Having a good credit score is essential to your personal financial well-being. With so much information on how to repair credit, how to raise credit scores and how to get credit.
It gets difficult to know what advice is good and what advice is not so good when it comes to repairing your credit and raising your scores.
Here are five actions that on the surface sound good and may seem logical in repairing your credit but may actually result in a lower credit score. Be mindful in credit repair there is not always a “one size fits all approach.”
1. Dispute all negative items in your credit report
The dispute process is vital to repairing your credit. Errors and inaccurate information should be disputed, but not all at once. Many consumers do a blanket dispute of all negative items and in some instances are successful in their efforts.
The problem arises when those disputes are later verified and reappear on your credit report. A creditor may not respond to a dispute within the allotted 30 days but respond some time later. The negative item can be reinserted if the creditor can prove the accuracy of the item.
The best way to go about credit repair is to base your dispute on factual errors and back the dispute up with proof, when available. Dispute a few errors at a time instead of bombarding the credit bureaus all at once. Disputing a few items every 30 to 60 days decreases the likelihood the credit bureaus will flag your disputes as frivolous.
2. Cancel inactive accounts to help your score
The length of time of your credit history comprises 15% of your credit score. Closing an inactive or outdated account causes the length of time you have had credit appear shorter. Canceling an old account will not only lower your credit score, but also reduce the total amount of the credit you have available to you. It will cause your credit report to appear as though you are utilizing a higher percentage of your available credit. Read more about retaining old credit accounts.
3. Not using your credit cards
If you have credit cards you should use them. Yes, I said it! Use your credit cards if you want to build your credit history and raise your credit score. Credit cards reflect your ability to handle your finances and manage debt responsibly. Putting your cards away for emergencies and rarely using them could negatively affect your credit score.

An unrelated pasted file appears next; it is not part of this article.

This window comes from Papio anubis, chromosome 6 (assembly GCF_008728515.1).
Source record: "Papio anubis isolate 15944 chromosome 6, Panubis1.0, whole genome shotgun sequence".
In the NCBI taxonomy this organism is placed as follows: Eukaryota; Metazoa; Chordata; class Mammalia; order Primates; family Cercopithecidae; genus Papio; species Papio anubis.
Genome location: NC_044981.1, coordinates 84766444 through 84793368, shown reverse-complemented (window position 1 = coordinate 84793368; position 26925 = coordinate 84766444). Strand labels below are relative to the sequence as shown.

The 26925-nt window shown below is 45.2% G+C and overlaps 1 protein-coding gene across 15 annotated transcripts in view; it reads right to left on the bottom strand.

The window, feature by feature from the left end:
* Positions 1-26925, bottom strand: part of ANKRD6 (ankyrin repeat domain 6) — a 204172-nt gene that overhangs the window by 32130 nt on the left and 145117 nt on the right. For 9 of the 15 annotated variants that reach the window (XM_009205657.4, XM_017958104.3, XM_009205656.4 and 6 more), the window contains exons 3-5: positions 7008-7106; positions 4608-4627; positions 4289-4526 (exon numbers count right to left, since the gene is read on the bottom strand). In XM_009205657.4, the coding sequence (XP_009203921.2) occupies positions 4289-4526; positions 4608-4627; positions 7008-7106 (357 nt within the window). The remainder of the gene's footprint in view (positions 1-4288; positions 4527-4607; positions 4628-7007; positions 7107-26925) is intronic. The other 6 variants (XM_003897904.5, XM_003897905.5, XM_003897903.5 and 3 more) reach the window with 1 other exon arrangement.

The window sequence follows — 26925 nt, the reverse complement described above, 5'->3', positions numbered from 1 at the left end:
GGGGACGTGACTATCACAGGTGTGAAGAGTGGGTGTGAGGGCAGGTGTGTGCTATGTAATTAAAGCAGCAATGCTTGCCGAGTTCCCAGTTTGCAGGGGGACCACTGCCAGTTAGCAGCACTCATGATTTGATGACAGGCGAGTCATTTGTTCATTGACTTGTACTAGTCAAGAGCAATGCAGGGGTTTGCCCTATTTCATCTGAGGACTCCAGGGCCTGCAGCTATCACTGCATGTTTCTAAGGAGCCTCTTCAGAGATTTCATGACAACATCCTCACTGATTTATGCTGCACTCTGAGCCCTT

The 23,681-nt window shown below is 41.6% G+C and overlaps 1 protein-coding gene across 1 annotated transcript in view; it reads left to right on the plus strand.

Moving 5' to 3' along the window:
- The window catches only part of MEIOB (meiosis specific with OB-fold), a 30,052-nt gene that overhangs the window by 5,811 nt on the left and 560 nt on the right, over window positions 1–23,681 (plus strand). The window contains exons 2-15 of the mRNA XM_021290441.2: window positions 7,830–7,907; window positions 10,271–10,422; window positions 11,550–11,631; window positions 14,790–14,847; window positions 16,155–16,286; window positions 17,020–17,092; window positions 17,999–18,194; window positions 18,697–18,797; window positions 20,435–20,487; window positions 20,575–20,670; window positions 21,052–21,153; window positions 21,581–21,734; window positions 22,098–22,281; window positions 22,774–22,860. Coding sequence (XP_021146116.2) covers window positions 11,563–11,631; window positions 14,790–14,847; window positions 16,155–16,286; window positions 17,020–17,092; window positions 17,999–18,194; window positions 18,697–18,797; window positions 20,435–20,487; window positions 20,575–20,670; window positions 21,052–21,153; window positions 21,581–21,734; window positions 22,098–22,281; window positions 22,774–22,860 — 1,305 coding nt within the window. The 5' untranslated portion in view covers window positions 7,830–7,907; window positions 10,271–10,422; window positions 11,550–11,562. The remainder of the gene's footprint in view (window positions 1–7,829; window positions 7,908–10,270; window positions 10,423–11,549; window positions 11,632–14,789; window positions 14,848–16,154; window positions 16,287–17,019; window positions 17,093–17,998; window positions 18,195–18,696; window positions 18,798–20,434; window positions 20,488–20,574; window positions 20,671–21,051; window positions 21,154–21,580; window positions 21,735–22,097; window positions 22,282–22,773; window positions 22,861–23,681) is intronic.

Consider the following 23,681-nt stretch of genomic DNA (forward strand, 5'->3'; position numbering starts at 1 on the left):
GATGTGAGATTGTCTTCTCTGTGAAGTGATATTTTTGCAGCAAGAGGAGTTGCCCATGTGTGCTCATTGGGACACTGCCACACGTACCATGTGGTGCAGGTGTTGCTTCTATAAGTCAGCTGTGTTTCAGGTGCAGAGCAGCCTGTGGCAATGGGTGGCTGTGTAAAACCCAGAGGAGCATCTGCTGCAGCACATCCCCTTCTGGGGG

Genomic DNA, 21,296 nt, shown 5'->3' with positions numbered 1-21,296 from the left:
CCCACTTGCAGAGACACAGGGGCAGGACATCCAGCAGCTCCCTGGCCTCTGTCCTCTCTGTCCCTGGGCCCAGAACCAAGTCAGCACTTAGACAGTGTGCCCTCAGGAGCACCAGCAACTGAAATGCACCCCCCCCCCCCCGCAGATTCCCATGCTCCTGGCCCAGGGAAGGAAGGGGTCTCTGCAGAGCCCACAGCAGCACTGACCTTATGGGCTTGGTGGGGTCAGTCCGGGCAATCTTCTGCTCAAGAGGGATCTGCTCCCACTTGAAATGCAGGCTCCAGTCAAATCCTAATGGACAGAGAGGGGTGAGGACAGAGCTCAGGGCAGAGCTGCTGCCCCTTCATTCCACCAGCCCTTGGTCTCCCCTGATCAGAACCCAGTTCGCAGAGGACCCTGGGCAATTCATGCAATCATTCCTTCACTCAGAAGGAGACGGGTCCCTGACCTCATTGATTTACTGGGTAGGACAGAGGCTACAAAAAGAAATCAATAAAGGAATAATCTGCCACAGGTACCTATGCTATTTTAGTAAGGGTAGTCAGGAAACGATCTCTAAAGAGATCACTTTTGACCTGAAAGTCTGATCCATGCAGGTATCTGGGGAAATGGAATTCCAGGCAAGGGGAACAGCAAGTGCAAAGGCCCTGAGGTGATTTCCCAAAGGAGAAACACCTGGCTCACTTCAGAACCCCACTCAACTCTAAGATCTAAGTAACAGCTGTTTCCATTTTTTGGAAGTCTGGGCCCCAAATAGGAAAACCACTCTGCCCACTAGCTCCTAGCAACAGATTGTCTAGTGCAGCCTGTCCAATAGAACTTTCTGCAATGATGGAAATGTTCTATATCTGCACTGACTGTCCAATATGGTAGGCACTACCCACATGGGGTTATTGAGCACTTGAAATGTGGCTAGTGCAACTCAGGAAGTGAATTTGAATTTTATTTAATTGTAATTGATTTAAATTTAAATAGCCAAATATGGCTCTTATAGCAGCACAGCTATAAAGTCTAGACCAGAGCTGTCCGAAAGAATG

Credit card issuers are lowering credit limits and even closing accounts that are not used. These actions can hurt your credit score. I am not advocating you go overboard and use your credit cards unwisely but I am advising you use your credit cards occasionally, make timely payments and keep your balances low. Never utilize over 30% of your available credit limit unless you plan on paying off your balance in full.
4. Credit counseling can hurt your credit score
Once upon a time credit counseling weighted negatively in the FICO credit scoring system. Now, FICO no longer calculates credit counseling into your credit score although a notation of the credit counseling service may appear on your report. As long as you are making timely payments and reducing your overall debt, your credit score will not suffer. But if you miss a payment your credit score will suffer.
5. Credit inquiries harm your credit score
Inquiries alone have minor effect on your credit score. If your credit history is already less than perfect than a hard inquiry will not make your credit score any worse. Having a good credit record and applying for many credit cards at once can affect your ability to obtain new credit because a lender may interpret it as an indication of financial trouble.
But if you are seeking a car or a mortgage loan and experience several credit inquiries within a 14-day time-frame, the credit bureaus will not severely ding your credit score.
Learn how to begin the process of credit repair or if you do not have the time commitment to repair your own credit, Lexington Law helped clients remove 1,297,226 negative items in 2010. Call for a free credit repair consultation today (877) 587-4574.